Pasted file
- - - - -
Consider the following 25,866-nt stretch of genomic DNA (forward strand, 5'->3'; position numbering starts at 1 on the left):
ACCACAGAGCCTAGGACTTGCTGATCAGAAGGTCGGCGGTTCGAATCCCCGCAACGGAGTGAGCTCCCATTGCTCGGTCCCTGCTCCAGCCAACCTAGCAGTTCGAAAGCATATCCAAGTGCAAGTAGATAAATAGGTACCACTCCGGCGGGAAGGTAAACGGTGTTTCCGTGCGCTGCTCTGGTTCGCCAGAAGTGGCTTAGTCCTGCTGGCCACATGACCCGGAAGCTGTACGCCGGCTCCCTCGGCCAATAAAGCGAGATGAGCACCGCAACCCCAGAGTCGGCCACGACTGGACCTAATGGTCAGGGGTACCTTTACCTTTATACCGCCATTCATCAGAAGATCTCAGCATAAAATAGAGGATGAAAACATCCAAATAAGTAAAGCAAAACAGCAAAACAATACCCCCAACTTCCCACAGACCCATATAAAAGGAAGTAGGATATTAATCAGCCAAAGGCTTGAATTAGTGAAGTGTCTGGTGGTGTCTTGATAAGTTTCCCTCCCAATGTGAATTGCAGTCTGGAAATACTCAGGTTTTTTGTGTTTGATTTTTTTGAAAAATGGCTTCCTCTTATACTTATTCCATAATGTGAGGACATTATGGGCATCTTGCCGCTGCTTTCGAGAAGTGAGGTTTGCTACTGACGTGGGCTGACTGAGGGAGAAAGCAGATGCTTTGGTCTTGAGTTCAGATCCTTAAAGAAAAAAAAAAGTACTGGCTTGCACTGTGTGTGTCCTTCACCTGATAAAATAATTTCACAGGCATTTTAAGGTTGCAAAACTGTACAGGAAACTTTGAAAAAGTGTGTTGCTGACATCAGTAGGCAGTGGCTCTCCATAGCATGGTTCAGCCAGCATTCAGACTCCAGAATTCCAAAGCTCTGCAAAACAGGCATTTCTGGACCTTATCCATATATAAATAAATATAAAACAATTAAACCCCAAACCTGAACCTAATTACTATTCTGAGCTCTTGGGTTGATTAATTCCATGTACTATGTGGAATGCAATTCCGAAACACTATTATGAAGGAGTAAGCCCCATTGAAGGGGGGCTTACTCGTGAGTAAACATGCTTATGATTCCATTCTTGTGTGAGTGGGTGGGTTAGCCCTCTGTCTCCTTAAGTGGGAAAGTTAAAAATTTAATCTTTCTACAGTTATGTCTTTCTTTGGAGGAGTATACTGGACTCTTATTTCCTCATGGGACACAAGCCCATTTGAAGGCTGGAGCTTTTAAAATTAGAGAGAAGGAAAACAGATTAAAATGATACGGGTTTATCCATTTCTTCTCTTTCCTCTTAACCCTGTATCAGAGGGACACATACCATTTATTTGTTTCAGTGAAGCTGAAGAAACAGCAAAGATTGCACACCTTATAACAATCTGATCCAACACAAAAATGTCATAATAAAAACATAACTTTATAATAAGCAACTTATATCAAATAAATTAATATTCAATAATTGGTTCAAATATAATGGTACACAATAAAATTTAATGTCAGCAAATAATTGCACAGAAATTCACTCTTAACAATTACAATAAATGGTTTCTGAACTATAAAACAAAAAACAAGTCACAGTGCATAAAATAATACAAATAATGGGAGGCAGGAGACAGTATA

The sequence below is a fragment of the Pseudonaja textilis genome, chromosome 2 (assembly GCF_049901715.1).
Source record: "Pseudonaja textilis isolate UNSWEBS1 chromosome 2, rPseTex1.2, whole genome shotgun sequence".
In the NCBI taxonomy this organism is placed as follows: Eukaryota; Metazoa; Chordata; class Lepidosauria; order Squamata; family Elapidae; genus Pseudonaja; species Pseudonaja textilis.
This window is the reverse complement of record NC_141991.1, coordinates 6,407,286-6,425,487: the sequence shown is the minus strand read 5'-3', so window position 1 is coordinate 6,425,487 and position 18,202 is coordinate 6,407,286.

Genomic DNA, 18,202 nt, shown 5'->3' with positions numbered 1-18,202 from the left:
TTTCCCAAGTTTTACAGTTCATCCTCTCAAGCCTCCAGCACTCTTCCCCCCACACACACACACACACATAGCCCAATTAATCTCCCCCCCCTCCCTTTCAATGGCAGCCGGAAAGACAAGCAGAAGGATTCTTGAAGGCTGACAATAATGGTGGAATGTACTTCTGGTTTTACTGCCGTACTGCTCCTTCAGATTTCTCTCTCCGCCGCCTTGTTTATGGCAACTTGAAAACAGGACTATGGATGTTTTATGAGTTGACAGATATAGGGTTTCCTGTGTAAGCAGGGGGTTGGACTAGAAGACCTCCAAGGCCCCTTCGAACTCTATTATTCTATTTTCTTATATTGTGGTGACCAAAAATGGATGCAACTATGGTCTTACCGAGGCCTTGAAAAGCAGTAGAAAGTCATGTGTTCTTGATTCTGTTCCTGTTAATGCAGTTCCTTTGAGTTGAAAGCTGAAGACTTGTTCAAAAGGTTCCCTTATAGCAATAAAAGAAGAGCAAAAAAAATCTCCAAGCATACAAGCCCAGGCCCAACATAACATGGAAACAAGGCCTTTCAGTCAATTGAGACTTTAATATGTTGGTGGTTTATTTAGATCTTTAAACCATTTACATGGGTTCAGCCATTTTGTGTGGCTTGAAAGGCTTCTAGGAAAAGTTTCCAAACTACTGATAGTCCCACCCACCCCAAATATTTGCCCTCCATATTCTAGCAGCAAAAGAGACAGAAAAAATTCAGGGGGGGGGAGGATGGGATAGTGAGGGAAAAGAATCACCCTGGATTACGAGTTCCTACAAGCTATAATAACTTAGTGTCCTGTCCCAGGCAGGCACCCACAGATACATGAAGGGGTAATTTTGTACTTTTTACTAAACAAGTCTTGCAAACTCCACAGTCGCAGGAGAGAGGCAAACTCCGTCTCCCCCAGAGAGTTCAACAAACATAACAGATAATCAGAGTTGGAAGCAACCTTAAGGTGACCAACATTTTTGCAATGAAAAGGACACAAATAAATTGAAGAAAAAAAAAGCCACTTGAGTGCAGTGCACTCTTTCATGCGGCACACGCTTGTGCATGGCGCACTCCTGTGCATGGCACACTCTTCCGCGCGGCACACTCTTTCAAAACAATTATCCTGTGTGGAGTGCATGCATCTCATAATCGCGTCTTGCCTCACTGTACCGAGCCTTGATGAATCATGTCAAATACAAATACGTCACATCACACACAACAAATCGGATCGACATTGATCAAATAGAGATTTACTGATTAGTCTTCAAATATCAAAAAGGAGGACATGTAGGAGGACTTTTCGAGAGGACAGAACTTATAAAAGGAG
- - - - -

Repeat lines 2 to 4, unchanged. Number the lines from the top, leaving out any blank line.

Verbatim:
ACCACAGAGCCTAGGACTTGCTGATCAGAAGGTCGGCGGTTCGAATCCCCGCAACGGAGTGAGCTCCCATTGCTCGGTCCCTGCTCCAGCCAACCTAGCAGTTCGAAAGCATATCCAAGTGCAAGTAGATAAATAGGTACCACTCCGGCGGGAAGGTAAACGGTGTTTCCGTGCGCTGCTCTGGTTCGCCAGAAGTGGCTTAGTCCTGCTGGCCACATGACCCGGAAGCTGTACGCCGGCTCCCTCGGCCAATAAAGCGAGATGAGCACCGCAACCCCAGAGTCGGCCACGACTGGACCTAATGGTCAGGGGTACCTTTACCTTTATACCGCCATTCATCAGAAGATCTCAGCATAAAATAGAGGATGAAAACATCCAAATAAGTAAAGCAAAACAGCAAAACAATACCCCCAACTTCCCACAGACCCATATAAAAGGAAGTAGGATATTAATCAGCCAAAGGCTTGAATTAGTGAAGTGTCTGGTGGTGTCTTGATAAGTTTCCCTCCCAATGTGAATTGCAGTCTGGAAATACTCAGGTTTTTTGTGTTTGATTTTTTTGAAAAATGGCTTCCTCTTATACTTATTCCATAATGTGAGGACATTATGGGCATCTTGCCGCTGCTTTCGAGAAGTGAGGTTTGCTACTGACGTGGGCTGACTGAGGGAGAAAGCAGATGCTTTGGTCTTGAGTTCAGATCCTTAAAGAAAAAAAAAAGTACTGGCTTGCACTGTGTGTGTCCTTCACCTGATAAAATAATTTCACAGGCATTTTAAGGTTGCAAAACTGTACAGGAAACTTTGAAAAAGTGTGTTGCTGACATCAGTAGGCAGTGGCTCTCCATAGCATGGTTCAGCCAGCATTCAGACTCCAGAATTCCAAAGCTCTGCAAAACAGGCATTTCTGGACCTTATCCATATATAAATAAATATAAAACAATTAAACCCCAAACCTGAACCTAATTACTATTCTGAGCTCTTGGGTTGATTAATTCCATGTACTATGTGGAATGCAATTCCGAAACACTATTATGAAGGAGTAAGCCCCATTGAAGGGGGGCTTACTCGTGAGTAAACATGCTTATGATTCCATTCTTGTGTGAGTGGGTGGGTTAGCCCTCTGTCTCCTTAAGTGGGAAAGTTAAAAATTTAATCTTTCTACAGTTATGTCTTTCTTTGGAGGAGTATACTGGACTCTTATTTCCTCATGGGACACAAGCCCATTTGAAGGCTGGAGCTTTTAAAATTAGAGAGAAGGAAAACAGATTAAAATGATACGGGTTTATCCATTTCTTCTCTTTCCTCTTAACCCTGTATCAGAGGGACACATACCATTTATTTGTTTCAGTGAAGCTGAAGAAACAGCAAAGATTGCACACCTTATAACAATCTGATCCAACACAAAAATGTCATAATAAAAACATAACTTTATAATAAGCAACTTATATCAAATAAATTAATATTCAATAATTGGTTCAAATATAATGGTACACAATAAAATTTAATGTCAGCAAATAATTGCACAGAAATTCACTCTTAACAATTACAATAAATGGTTTCTGAACTATAAAACAAAAAACAAGTCACAGTGCATAAAATAATACAAATAATGGGAGGCAGGAGACAGTATA

The sequence below is a fragment of the Pseudonaja textilis genome, chromosome 2 (assembly GCF_049901715.1).
Source record: "Pseudonaja textilis isolate UNSWEBS1 chromosome 2, rPseTex1.2, whole genome shotgun sequence".